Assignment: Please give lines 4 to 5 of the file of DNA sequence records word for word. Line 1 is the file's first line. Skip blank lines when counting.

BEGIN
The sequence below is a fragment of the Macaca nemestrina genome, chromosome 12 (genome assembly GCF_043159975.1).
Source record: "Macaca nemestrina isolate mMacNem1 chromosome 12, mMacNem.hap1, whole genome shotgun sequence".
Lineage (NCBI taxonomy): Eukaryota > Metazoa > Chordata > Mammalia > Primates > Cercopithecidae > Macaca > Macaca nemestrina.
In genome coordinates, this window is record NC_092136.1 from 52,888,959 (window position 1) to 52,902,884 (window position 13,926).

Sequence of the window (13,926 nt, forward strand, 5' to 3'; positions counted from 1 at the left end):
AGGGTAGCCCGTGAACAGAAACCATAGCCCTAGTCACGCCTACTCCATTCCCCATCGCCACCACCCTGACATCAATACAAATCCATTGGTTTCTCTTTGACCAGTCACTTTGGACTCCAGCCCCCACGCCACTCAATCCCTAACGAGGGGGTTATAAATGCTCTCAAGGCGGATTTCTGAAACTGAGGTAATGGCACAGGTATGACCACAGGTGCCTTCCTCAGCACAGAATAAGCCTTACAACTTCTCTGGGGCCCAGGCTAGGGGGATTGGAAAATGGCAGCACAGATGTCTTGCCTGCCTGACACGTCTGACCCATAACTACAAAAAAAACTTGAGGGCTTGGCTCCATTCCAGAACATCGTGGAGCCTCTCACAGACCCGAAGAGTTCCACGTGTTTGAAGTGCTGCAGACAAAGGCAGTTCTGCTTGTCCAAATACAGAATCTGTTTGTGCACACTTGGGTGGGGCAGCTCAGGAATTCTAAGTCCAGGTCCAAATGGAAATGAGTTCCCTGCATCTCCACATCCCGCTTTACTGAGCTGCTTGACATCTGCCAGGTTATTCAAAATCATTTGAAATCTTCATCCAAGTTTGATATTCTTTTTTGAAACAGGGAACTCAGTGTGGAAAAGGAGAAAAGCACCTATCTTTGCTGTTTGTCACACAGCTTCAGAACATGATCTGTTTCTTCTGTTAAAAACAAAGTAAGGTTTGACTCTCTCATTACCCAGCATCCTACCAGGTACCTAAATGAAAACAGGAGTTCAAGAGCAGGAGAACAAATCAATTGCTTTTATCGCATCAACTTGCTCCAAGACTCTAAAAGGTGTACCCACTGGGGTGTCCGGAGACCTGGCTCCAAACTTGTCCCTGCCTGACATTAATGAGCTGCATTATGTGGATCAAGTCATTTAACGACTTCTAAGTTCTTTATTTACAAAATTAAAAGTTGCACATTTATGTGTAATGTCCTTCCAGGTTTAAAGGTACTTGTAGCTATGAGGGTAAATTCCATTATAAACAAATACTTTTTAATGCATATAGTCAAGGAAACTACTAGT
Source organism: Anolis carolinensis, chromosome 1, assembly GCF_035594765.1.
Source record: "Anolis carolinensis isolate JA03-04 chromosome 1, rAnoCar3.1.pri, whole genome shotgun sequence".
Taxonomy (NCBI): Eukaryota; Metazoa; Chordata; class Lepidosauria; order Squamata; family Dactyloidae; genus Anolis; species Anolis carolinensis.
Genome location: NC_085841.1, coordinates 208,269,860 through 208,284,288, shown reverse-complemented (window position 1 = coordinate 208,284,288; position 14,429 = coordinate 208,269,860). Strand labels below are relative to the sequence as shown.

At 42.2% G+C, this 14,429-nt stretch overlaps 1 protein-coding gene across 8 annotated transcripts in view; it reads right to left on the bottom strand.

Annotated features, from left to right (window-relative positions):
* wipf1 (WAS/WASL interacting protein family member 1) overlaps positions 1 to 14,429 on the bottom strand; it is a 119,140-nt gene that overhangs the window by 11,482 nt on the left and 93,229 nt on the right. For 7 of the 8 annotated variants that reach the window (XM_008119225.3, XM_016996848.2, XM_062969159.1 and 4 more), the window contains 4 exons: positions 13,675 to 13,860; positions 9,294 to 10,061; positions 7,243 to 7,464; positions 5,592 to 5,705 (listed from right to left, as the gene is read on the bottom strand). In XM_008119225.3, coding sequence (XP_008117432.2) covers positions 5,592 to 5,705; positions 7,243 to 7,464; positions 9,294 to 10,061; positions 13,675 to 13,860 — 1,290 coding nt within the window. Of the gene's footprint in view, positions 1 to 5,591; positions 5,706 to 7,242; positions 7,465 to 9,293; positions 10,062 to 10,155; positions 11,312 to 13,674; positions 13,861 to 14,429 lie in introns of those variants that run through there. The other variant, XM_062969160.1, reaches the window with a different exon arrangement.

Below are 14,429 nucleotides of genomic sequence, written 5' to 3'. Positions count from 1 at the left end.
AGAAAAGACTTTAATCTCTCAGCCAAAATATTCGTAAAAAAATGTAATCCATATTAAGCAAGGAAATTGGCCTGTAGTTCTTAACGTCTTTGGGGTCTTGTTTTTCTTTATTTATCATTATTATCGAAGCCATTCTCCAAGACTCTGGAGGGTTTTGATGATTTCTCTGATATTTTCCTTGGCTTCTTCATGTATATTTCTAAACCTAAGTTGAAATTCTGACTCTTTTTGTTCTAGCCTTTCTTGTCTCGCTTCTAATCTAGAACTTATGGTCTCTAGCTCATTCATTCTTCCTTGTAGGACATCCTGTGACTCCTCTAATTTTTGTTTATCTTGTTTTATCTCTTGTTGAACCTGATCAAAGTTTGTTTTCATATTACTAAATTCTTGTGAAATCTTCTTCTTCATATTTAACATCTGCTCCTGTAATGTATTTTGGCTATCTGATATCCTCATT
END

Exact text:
In genome coordinates, this window is record NC_092136.1 from 52,888,959 (window position 1) to 52,902,884 (window position 13,926).

Sequence of the window (13,926 nt, forward strand, 5' to 3'; positions counted from 1 at the left end):